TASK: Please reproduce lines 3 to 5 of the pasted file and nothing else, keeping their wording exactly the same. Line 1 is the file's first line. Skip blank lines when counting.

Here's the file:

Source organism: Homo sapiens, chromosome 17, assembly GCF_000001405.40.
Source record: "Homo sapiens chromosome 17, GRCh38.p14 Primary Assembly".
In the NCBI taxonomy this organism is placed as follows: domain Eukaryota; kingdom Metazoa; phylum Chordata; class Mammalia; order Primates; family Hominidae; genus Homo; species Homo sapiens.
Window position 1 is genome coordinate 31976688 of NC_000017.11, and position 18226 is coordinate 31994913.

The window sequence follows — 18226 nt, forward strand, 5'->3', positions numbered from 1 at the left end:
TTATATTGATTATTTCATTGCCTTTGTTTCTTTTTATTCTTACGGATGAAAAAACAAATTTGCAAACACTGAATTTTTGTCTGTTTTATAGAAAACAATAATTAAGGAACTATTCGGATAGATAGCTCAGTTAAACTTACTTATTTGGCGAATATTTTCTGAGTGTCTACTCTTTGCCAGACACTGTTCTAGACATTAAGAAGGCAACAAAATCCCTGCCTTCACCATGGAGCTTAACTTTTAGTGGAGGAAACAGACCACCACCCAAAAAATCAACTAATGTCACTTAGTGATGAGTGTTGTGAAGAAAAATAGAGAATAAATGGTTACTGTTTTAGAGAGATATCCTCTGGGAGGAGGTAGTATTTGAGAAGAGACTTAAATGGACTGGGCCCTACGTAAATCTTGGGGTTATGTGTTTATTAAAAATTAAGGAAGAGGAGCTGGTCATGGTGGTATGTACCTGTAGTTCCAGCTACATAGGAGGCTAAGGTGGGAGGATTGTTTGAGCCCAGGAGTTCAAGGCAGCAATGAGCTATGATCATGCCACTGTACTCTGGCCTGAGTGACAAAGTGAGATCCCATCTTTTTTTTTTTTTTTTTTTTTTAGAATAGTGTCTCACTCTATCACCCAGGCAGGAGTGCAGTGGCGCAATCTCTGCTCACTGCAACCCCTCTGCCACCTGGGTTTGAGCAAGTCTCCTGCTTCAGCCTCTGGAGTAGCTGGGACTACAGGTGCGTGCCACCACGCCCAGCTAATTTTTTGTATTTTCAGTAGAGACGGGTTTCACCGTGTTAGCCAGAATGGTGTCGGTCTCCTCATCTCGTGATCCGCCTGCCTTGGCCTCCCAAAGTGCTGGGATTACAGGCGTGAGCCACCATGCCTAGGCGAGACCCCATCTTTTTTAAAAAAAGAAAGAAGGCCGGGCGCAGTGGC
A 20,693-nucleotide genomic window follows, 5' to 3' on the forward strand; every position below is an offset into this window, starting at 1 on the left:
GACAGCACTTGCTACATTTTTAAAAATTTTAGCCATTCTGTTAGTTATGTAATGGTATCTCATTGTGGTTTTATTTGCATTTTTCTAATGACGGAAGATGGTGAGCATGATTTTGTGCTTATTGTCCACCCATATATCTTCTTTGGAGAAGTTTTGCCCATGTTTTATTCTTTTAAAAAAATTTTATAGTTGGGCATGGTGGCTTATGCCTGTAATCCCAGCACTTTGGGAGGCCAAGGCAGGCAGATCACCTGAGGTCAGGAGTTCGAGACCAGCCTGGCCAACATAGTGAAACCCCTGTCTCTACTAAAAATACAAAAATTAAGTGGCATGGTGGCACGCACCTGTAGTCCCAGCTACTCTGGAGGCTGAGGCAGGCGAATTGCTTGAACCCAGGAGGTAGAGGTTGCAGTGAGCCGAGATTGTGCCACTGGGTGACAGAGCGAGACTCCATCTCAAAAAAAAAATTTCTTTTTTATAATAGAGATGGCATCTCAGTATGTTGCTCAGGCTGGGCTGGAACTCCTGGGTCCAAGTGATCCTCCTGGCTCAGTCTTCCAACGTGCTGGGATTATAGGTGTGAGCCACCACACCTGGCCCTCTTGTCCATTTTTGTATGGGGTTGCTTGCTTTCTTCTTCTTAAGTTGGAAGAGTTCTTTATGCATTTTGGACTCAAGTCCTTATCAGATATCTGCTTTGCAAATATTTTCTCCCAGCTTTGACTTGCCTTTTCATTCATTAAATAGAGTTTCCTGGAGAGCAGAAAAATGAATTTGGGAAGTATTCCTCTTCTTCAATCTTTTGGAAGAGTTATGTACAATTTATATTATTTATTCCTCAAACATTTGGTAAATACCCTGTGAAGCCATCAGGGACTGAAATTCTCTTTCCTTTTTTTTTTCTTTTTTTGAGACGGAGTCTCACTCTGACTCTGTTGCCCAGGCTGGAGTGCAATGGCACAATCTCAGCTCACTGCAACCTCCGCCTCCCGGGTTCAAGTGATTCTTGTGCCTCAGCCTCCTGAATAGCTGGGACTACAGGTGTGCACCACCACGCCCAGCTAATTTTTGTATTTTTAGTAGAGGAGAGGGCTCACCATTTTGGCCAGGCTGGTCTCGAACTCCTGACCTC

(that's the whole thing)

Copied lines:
In the NCBI taxonomy this organism is placed as follows: domain Eukaryota; kingdom Metazoa; phylum Chordata; class Mammalia; order Primates; family Hominidae; genus Homo; species Homo sapiens.
Window position 1 is genome coordinate 31976688 of NC_000017.11, and position 18226 is coordinate 31994913.

The window sequence follows — 18226 nt, forward strand, 5'->3', positions numbered from 1 at the left end: